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Scientific article
English

Directed functional connections underlying spontaneous brain activity

Published inHuman Brain Mapping, vol. 40, no. 3, p. 879-888
Publication date2019
Abstract

Neuroimaging studies have shown that spontaneous brain activity is characterized as changing networks of coherent activity across multiple brain areas. However, the directionality of functional interactions between the most active regions in our brain at rest remains poorly understood. Here, we examined, at the whole-brain scale, the main drivers and directionality of interactions that underlie spontaneous human brain activity by applying directed functional connectivity analysis to electroencephalography (EEG) source signals. We found that the main drivers of electrophysiological activity were the posterior cingulate cortex (PCC), the medial temporal lobes (MTL), and the anterior cingulate cortex (ACC). Among those regions, the PCC was the strongest driver and had both the highest integration and segregation importance, followed by the MTL regions. The driving role of the PCC and MTL resulted in an effective directed interaction directed from posterior toward anterior brain regions. Our results strongly suggest that the PCC and MTL structures are the main drivers of electrophysiological spontaneous activity throughout the brain and suggest that EEG-based directed functional connectivity analysis is a promising tool to better understand the dynamics of spontaneous brain activity in healthy subjects and in various brain disorders.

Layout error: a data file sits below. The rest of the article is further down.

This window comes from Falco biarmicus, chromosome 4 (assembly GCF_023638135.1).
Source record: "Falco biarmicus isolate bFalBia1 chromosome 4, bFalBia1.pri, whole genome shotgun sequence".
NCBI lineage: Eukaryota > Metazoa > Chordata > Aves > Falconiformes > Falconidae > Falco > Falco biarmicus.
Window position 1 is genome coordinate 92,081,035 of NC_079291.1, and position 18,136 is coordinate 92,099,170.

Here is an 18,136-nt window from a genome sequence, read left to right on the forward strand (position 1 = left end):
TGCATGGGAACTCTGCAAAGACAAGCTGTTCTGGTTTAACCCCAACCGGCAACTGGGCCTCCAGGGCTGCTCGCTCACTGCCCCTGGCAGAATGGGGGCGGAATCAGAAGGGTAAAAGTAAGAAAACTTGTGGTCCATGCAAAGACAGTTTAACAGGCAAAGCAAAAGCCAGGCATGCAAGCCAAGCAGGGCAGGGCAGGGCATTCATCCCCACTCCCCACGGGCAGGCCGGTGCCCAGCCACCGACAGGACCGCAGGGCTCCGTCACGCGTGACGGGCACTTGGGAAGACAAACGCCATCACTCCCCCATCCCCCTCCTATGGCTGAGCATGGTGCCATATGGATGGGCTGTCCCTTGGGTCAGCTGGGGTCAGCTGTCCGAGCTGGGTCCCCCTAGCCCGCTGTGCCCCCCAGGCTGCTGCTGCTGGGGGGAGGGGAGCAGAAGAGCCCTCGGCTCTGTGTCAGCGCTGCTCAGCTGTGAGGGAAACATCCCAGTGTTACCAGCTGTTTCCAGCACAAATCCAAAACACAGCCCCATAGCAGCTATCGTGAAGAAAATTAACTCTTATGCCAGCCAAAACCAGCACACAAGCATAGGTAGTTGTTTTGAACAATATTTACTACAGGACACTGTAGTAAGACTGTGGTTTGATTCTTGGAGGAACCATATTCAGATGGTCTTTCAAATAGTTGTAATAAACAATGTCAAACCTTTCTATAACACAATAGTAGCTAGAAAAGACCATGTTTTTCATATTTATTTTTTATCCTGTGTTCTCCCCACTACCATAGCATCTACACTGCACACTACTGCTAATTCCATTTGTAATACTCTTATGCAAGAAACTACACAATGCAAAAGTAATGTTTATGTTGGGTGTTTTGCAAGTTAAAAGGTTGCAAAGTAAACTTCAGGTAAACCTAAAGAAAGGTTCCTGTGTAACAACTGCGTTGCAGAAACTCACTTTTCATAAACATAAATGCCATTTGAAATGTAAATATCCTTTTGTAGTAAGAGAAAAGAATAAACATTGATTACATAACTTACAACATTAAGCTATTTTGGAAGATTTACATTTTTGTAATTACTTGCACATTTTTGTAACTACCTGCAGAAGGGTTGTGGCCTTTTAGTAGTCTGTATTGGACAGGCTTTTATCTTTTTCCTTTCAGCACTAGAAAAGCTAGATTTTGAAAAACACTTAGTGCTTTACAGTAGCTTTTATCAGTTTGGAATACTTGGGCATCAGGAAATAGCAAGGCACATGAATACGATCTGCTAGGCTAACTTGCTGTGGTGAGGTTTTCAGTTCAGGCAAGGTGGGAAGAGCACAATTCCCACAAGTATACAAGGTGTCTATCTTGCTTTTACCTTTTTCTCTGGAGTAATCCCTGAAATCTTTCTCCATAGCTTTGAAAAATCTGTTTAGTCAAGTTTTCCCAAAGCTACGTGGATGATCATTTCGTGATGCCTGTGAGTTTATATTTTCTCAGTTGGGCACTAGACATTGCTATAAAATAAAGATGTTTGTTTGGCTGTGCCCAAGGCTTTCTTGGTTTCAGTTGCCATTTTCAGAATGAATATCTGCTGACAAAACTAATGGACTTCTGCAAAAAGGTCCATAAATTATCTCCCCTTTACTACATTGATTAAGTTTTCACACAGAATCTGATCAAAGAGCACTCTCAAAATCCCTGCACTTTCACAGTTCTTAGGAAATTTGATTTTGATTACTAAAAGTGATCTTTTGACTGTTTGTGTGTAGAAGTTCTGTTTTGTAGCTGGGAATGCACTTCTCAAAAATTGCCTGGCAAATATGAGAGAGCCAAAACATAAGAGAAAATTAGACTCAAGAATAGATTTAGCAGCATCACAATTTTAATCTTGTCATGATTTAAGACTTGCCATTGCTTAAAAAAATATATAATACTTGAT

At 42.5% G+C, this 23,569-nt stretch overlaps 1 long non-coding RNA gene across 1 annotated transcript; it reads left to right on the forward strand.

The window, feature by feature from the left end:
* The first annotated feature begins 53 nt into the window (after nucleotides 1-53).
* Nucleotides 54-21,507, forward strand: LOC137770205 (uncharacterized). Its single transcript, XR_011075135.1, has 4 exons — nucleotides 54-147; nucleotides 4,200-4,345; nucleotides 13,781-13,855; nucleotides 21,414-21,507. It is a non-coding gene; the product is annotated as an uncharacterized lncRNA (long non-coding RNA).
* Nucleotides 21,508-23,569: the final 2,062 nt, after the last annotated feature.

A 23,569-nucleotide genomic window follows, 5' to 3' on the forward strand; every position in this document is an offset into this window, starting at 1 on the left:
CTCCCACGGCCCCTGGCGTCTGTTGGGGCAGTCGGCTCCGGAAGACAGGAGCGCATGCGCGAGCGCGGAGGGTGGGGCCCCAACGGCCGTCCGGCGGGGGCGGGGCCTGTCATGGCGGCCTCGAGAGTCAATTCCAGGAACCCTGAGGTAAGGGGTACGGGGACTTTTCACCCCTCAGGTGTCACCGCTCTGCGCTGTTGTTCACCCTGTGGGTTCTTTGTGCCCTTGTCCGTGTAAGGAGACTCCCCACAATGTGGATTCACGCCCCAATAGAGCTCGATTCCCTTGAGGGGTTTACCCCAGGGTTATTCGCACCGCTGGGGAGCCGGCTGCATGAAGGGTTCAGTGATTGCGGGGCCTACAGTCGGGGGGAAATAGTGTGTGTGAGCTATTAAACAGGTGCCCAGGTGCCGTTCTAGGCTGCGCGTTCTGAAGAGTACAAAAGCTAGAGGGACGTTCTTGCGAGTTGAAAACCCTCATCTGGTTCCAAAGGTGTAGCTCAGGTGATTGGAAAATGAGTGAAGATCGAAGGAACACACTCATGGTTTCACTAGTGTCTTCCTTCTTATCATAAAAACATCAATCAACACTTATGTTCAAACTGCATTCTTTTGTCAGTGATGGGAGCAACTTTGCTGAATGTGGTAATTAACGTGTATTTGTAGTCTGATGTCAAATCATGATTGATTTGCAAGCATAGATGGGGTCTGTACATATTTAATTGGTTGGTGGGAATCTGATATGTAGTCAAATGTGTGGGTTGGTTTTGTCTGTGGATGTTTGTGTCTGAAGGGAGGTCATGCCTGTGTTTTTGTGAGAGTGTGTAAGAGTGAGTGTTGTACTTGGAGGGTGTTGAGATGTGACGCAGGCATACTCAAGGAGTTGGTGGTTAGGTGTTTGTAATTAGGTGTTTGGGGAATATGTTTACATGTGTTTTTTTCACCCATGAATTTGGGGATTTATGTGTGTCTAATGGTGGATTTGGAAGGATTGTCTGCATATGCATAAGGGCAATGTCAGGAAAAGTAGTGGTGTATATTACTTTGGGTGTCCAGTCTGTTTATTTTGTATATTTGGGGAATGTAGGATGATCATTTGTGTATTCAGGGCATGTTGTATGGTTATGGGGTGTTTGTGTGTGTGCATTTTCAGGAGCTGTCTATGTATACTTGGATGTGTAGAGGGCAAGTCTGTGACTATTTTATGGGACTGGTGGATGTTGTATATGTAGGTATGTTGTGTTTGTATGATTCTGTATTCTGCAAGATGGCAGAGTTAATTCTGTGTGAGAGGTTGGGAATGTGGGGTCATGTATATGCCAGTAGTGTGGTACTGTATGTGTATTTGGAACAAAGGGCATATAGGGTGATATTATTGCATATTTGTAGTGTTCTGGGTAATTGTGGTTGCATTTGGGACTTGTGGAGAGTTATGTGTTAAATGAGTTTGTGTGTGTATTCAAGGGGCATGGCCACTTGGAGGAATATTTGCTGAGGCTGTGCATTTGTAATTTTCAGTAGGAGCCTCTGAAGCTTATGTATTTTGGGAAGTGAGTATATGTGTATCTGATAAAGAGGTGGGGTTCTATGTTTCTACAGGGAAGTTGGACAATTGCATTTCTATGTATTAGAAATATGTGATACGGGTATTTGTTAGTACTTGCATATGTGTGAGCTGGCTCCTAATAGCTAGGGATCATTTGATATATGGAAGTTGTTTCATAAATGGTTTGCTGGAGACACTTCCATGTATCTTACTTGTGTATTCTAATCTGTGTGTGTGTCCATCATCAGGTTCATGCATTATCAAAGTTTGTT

Keywords
  • Default-mode network
  • Electroencephalography
  • Granger causality
  • Graph theory
  • Resting-state
Citation (ISO format)
LUIS COITO, Ana Luisa et al. Directed functional connections underlying spontaneous brain activity. In: Human Brain Mapping, 2019, vol. 40, n° 3, p. 879–888. doi: 10.1002/hbm.24418
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ISSN of the journal1065-9471
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